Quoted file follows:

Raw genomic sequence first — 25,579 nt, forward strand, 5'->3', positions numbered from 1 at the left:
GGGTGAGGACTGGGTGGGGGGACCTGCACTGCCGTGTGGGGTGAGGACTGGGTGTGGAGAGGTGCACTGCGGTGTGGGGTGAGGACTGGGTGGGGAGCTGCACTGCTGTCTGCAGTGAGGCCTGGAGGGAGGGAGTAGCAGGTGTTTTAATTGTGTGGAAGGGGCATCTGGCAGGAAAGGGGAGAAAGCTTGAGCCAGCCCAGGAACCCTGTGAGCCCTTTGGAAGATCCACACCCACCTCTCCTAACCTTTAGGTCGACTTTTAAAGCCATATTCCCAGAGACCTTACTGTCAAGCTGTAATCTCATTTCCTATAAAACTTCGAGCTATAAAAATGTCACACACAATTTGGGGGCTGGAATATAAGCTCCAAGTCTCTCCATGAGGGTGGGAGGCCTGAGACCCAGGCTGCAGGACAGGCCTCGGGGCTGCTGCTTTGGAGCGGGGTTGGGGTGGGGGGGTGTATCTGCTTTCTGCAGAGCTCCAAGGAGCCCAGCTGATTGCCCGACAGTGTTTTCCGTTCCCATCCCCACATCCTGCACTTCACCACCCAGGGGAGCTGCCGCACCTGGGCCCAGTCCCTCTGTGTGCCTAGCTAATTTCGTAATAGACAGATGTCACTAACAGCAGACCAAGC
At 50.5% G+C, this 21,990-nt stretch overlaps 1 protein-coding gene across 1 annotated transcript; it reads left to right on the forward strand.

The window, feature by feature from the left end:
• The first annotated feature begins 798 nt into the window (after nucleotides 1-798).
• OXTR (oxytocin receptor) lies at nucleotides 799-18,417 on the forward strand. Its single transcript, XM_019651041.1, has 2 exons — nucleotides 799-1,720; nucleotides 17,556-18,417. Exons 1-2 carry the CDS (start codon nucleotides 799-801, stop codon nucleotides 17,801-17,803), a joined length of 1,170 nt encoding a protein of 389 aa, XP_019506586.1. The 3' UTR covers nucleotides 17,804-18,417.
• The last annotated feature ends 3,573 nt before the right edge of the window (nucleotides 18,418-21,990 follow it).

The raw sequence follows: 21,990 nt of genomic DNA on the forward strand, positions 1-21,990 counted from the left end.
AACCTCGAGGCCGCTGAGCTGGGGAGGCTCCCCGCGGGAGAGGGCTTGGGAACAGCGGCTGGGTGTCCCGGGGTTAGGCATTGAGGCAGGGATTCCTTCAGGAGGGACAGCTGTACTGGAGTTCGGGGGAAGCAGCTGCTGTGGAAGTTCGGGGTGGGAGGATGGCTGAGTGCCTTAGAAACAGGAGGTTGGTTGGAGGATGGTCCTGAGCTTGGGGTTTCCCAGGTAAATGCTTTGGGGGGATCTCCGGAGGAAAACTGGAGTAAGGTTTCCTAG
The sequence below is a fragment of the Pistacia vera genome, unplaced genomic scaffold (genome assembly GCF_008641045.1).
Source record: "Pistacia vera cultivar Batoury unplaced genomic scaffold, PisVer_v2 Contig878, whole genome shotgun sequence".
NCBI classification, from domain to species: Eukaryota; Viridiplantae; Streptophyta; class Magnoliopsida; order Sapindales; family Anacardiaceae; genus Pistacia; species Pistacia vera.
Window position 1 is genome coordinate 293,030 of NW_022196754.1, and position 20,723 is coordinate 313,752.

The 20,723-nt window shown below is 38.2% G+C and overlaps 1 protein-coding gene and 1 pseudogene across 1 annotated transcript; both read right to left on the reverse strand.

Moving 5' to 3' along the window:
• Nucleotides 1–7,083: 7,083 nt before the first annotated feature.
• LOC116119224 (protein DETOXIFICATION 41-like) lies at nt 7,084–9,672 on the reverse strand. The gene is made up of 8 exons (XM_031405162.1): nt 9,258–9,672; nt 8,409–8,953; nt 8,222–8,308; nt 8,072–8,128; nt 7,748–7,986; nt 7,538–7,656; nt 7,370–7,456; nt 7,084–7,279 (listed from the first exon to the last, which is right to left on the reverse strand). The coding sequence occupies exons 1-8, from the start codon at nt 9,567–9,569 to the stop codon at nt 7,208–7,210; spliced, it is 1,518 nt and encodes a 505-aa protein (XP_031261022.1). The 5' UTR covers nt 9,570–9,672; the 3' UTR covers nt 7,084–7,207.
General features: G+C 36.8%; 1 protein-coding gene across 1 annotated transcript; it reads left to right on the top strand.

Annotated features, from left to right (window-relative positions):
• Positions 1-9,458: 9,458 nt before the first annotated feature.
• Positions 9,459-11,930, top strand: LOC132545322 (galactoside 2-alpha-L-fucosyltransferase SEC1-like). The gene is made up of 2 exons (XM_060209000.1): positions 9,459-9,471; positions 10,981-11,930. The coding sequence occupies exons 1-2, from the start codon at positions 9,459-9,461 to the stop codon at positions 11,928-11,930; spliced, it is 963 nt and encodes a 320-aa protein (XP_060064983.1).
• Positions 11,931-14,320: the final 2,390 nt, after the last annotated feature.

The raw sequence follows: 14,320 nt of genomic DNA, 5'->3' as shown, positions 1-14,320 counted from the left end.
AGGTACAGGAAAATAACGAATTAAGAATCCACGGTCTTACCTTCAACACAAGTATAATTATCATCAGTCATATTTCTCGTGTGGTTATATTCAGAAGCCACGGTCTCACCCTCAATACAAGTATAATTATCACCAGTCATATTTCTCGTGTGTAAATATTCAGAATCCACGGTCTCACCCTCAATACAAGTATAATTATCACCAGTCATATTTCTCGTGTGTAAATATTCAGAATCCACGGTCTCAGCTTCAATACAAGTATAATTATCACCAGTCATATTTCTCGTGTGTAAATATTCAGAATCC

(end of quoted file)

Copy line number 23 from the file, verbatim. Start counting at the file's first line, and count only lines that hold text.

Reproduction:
The raw sequence follows: 14,320 nt of genomic DNA, 5'->3' as shown, positions 1-14,320 counted from the left end.